The album kicks off with the title character's big entrance, where Rosie imagines herself as a star: “I'm a star from afar/ Off the golden coast/ Beat the drum! Make that toast!” After King announces that “No star shines as bright as me,” the spotlight shines on Johnny, as in “One Was Johnny.” A semi-R&B, rhythmic track, it describes how Johnny managed to scare off animals who were crowding his house. “One was Johnny who lived by himself/ And liked it like that!” King concludes. “Alligators All Around,” one of the best-known tunes from Really Rosie, features a charming retelling of the alphabet. With King playing piano with classical overtones, her chipper voice encourages listeners to sing along. “Pierre” has darker themes but has a happy if eccentric ending. All Pierre repeats is “I don't care,” annoying his parents. After his parents leave, a lion breaks into the house and eats Pierre, who chants “I don't care!” the entire time. The parents return, discover Pierre inside the lion, and magically eject him from the animal. No hard feelings, though—they invite the lion “as a weekend guest,” and King delivers the moral: “Care!” The music is amazingly sophisticated for a children's song, sounding as if it would have fit in quite comfortably on King's masterpiece Tapestry. Indeed, it is a song that adults could play even without their kids around.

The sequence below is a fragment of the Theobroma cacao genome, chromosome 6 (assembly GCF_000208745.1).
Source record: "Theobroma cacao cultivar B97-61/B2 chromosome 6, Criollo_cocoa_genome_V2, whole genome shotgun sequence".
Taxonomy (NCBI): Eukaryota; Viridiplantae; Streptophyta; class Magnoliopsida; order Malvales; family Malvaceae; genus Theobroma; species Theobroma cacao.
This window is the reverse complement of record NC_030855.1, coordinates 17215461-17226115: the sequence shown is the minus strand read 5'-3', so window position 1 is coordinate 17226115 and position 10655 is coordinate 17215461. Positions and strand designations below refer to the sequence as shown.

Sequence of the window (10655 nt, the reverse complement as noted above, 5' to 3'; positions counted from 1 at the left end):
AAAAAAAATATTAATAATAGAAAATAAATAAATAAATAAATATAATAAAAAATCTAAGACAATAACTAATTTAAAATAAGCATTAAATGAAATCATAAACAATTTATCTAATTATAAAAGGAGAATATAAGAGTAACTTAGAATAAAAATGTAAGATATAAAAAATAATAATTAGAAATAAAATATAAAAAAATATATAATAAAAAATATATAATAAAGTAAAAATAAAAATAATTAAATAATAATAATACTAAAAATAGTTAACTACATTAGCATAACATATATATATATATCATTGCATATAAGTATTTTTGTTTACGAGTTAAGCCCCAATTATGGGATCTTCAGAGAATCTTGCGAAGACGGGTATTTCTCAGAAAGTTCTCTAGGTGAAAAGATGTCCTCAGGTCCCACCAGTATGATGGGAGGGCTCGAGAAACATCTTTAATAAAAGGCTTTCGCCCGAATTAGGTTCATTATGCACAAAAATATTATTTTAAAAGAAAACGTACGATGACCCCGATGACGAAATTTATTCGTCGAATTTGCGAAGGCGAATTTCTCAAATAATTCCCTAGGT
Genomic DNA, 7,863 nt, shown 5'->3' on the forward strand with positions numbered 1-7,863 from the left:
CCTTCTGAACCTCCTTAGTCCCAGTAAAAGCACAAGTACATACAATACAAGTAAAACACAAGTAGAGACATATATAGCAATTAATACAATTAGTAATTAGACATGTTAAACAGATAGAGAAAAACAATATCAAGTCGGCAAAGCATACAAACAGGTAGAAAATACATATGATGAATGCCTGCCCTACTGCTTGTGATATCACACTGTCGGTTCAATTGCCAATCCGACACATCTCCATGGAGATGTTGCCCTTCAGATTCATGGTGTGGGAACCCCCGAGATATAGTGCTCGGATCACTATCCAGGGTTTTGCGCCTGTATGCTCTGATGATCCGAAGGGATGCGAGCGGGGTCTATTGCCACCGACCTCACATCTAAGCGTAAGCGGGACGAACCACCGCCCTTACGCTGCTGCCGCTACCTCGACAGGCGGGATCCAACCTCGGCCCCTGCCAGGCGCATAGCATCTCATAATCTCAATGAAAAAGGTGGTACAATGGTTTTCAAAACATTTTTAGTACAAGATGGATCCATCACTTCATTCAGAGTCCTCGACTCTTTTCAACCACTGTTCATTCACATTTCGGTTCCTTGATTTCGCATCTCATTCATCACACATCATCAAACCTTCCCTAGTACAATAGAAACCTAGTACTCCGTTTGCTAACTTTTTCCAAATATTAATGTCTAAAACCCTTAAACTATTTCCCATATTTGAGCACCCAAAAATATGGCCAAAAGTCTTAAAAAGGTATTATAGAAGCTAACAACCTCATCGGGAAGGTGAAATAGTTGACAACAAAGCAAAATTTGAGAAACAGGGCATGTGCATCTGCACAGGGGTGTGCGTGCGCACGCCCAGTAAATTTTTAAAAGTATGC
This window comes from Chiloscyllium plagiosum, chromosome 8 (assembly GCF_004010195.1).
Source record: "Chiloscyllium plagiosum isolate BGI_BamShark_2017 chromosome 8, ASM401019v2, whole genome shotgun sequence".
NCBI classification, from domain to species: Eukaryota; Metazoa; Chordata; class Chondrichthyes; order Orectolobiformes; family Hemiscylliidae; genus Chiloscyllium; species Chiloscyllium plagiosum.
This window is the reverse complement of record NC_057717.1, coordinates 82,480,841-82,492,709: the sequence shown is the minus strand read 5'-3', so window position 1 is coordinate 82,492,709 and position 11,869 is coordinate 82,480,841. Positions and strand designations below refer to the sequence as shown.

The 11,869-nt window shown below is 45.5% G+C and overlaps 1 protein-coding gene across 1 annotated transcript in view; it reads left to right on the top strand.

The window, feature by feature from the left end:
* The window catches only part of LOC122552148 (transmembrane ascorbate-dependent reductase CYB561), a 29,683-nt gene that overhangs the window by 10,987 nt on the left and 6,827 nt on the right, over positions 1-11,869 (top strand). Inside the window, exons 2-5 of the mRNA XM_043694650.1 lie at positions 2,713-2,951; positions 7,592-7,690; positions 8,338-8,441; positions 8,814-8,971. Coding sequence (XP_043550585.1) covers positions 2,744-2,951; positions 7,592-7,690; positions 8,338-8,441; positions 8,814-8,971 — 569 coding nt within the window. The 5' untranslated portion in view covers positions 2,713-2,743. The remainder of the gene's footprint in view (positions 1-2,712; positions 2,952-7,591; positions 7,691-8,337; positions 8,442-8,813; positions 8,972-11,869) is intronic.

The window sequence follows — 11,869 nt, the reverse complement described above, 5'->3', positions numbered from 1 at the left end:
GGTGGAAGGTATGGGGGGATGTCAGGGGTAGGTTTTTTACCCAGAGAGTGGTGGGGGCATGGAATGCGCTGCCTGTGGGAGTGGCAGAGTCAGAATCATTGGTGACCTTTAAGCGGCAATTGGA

Other standouts include “Screaming and Yelling,” where King lets her expressive voice once again assume the voice of Rosie. Bragging that she's “the enchanted one,” she can instantly stop anyone from throwing a tantrum. “It takes personality/ A lot of personality” to have such as calming effect. When King leads up to the conclusion by acting out the words “screaming and yelling,” it makes for a humorous listen. Rosie returns in “Avenue P,” where she describes how she will turn her story into a movie. Through her rhythmic piano, she captures Rosie's wild imagination and confidence. “You don't have to sit/ With your face in a droop/ On the stoop,” she sings. “'Cause your mama the boss/ Says you better not cross/ That old Avenue P.” Through vivid images of King Kong and the jungle, Rosie envisions her neighborhood “as it ought to be.” King's voice takes on a dreamy quality here, encouraging young listeners to let their imaginations run wild. By the “Really Rosie (Reprise),” King has taken listeners on a lively musical journey that appeals to kids yet retains her talent for memorable melodies.